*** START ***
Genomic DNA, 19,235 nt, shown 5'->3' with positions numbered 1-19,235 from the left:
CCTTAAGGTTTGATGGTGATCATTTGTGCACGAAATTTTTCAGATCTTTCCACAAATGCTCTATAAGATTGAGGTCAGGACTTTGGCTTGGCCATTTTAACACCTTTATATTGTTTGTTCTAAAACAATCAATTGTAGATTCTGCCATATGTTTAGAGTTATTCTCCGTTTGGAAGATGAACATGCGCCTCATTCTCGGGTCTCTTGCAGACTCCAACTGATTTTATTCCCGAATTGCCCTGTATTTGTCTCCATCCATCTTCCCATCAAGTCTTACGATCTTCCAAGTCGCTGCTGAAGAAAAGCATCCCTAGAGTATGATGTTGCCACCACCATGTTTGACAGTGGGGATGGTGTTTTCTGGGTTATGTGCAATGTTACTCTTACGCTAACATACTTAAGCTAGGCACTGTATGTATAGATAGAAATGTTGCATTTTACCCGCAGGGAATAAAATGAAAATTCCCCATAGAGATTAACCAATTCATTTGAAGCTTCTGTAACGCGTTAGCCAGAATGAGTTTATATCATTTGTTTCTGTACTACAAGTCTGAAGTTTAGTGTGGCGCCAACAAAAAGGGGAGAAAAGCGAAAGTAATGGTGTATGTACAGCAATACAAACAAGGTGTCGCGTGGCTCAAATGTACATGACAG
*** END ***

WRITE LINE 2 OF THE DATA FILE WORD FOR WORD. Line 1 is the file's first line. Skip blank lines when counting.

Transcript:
CCTTAAGGTTTGATGGTGATCATTTGTGCACGAAATTTTTCAGATCTTTCCACAAATGCTCTATAAGATTGAGGTCAGGACTTTGGCTTGGCCATTTTAACACCTTTATATTGTTTGTTCTAAAACAATCAATTGTAGATTCTGCCATATGTTTAGAGTTATTCTCCGTTTGGAAGATGAACATGCGCCTCATTCTCGGGTCTCTTGCAGACTCCAACTGATTTTATTCCCGAATTGCCCTGTATTTGTCTCCATCCATCTTCCCATCAAGTCTTACGATCTTCCAAGTCGCTGCTGAAGAAAAGCATCCCTAGAGTATGATGTTGCCACCACCATGTTTGACAGTGGGGATGGTGTTTTCTGGGTTATGTGCAATGTTACTCTTACGCTAACATACTTAAGCTAGGCACTGTATGTATAGATAGAAATGTTGCATTTTACCCGCAGGGAATAAAATGAAAATTCCCCATAGAGATTAACCAATTCATTTGAAGCTTCTGTAACGCGTTAGCCAGAATGAGTTTATATCATTTGTTTCTGTACTACAAGTCTGAAGTTTAGTGTGGCGCCAACAAAAAGGGGAGAAAAGCGAAAGTAATGGTGTATGTACAGCAATACAAACAAGGTGTCGCGTGGCTCAAATGTACATGACAG